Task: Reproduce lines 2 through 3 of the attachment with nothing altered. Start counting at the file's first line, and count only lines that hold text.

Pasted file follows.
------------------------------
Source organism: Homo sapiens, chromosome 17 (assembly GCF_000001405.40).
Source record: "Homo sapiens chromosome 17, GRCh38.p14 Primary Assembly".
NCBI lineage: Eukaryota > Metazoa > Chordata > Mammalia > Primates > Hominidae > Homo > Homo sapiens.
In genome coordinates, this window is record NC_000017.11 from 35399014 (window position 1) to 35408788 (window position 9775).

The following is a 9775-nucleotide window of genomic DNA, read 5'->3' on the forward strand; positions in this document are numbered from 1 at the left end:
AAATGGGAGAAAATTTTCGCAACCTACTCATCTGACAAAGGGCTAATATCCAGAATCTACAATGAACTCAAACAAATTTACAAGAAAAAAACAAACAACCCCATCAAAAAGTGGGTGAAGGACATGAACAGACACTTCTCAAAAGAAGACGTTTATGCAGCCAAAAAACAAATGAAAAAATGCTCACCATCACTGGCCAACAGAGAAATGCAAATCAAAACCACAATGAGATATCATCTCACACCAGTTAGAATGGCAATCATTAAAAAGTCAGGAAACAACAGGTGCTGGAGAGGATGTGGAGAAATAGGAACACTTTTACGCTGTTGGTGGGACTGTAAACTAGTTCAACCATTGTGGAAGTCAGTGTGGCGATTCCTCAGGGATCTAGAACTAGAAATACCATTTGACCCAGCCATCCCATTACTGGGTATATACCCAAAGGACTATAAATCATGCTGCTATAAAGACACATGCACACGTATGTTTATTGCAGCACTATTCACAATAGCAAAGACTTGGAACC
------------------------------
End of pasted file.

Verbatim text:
Source record: "Homo sapiens chromosome 17, GRCh38.p14 Primary Assembly".
NCBI lineage: Eukaryota > Metazoa > Chordata > Mammalia > Primates > Hominidae > Homo > Homo sapiens.